90. Magnets and Compasses

Various magnets and compasses are available; the strongest magnets are the little ceramic magnets, these can be handed around to the class.


A piece of lodestone picks up small iron objects, or can be suspended so as to point north.
A large, strong bar magnet repels another held by braces and suspends it several inches in the air.

Using the dip needle find the direction of the earth's magnetic field in the class room (plunging about 60° earthward to the magnetic north). Arrange the soft iron rod perpendicular to the earth's field, and strike its end several times with a hammer. This insures that it is demagnetized, which is demonstrated by showing that either end of the rod will attract either end of the compass needle (by magnetic polarization). Now align the rod with the earth's field and strike it several times to shake its domains around and magnetize it. That the rod is magnetized is demonstrated by showing that the north end of the rod repels the north end of the compass needle and the south end of the rod attracts it.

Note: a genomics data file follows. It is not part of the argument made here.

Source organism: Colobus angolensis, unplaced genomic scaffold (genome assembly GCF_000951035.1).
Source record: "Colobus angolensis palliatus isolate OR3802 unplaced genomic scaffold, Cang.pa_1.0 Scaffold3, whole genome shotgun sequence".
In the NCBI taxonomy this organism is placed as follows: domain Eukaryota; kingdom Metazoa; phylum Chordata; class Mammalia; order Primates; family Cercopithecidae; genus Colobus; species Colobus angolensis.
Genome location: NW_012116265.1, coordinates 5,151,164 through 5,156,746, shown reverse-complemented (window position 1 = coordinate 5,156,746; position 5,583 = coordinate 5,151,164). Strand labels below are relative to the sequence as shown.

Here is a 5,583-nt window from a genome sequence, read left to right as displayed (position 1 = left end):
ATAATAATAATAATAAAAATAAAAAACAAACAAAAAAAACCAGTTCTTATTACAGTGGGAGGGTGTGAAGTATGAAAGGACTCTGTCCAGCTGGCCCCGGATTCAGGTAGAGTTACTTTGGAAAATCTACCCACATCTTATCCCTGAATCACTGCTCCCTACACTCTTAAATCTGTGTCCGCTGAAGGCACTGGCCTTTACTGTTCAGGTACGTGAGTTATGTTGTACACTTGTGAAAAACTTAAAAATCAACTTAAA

A small electromagnet operated from a battery will pick up nails, etc.

A giant compass needle is useful for demonstrating the earth's magnetic field and for determining the north and south poles of various magnets.